Linda Przybyszewski is an Associate Professor in History. Przybyszewski is interested in how people have used the power and authority of the state in the name of race, morality, religion, or even beauty. (1999) explained how the only consistent 19 Century defender of black civil rights on the United States Supreme Court justified his famous dissents, including (1896). Przybyszewski became intrigued by Justice David Brewer, the most-widely read jurist of the late 19th Century. Her article on Brewer, "Judicial Conservatism and Protestant Faith: The Case of Justice David J. Brewer," (September 2004) is part of larger set of projects on the role of religious faith in the legal thought of ministers, doctors, and jurists in the late 19th and early 20th centuries. She became interested in the work of home economists and their role in teaching Americans how to dress when she discovered that the USDA had published pamphlets on what to wear. She teaches courses on legal and cultural history, including crime, the gap between popular and academic history, the era of the U.S. Civil War and Reconstruction, and the history of fashion and dress.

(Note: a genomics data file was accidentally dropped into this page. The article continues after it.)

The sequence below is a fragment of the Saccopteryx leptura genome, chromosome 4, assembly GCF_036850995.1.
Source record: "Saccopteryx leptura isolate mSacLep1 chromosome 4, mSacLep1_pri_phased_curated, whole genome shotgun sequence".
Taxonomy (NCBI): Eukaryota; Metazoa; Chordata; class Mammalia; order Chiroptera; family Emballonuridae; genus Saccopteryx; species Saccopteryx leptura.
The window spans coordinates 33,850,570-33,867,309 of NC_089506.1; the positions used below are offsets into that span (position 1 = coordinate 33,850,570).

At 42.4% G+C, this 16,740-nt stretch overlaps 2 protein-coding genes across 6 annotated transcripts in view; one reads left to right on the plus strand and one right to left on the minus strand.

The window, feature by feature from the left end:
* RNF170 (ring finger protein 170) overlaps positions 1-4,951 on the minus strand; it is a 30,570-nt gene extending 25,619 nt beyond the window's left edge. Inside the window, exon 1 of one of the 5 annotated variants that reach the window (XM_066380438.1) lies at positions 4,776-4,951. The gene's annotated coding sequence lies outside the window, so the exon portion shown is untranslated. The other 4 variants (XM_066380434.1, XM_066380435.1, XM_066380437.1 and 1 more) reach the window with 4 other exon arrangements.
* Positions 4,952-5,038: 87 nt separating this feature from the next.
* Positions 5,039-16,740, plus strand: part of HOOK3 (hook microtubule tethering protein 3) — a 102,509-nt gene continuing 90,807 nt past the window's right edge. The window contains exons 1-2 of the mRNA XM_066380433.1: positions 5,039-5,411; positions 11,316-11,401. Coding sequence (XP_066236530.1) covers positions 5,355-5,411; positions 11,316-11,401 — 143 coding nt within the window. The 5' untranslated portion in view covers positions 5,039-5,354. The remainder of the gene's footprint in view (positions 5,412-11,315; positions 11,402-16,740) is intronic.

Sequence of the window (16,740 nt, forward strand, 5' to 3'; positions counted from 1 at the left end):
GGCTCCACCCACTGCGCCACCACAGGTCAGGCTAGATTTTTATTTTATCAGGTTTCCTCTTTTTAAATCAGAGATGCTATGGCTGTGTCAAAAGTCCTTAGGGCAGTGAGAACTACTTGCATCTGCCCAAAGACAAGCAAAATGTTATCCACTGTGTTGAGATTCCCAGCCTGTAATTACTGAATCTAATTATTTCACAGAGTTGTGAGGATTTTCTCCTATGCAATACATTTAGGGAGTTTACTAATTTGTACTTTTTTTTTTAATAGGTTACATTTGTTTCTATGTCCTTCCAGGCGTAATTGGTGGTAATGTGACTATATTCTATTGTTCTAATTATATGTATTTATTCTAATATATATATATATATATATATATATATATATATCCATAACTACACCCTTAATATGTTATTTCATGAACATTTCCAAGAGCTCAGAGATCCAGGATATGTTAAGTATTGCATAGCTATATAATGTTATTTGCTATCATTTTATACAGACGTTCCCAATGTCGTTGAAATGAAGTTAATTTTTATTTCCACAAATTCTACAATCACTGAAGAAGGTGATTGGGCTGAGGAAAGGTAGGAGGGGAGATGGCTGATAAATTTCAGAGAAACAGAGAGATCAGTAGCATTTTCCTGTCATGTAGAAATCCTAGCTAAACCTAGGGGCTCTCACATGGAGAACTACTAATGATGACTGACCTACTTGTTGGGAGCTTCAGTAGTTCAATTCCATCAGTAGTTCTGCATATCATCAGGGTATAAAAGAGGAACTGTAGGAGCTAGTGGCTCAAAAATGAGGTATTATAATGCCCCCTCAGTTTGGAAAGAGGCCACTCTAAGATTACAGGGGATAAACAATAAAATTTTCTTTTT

Przybyszewski’s most recent book, The Lost Art of Dress put out by Basic Books in 2014 is New York Times bestseller. It recounts explains how Americans learned—and forgot—how to dress in the modern age. She is finishing a book on the Cincinnati Bible War which broke out when city's school board ended Bible reading in 1869 and received a Public Scholar Award for 2016 from the National Endowment for the Humanities. She is also the author of a booklet for the American Historical Association: Religion, Morality and the Constitutional Order (2011).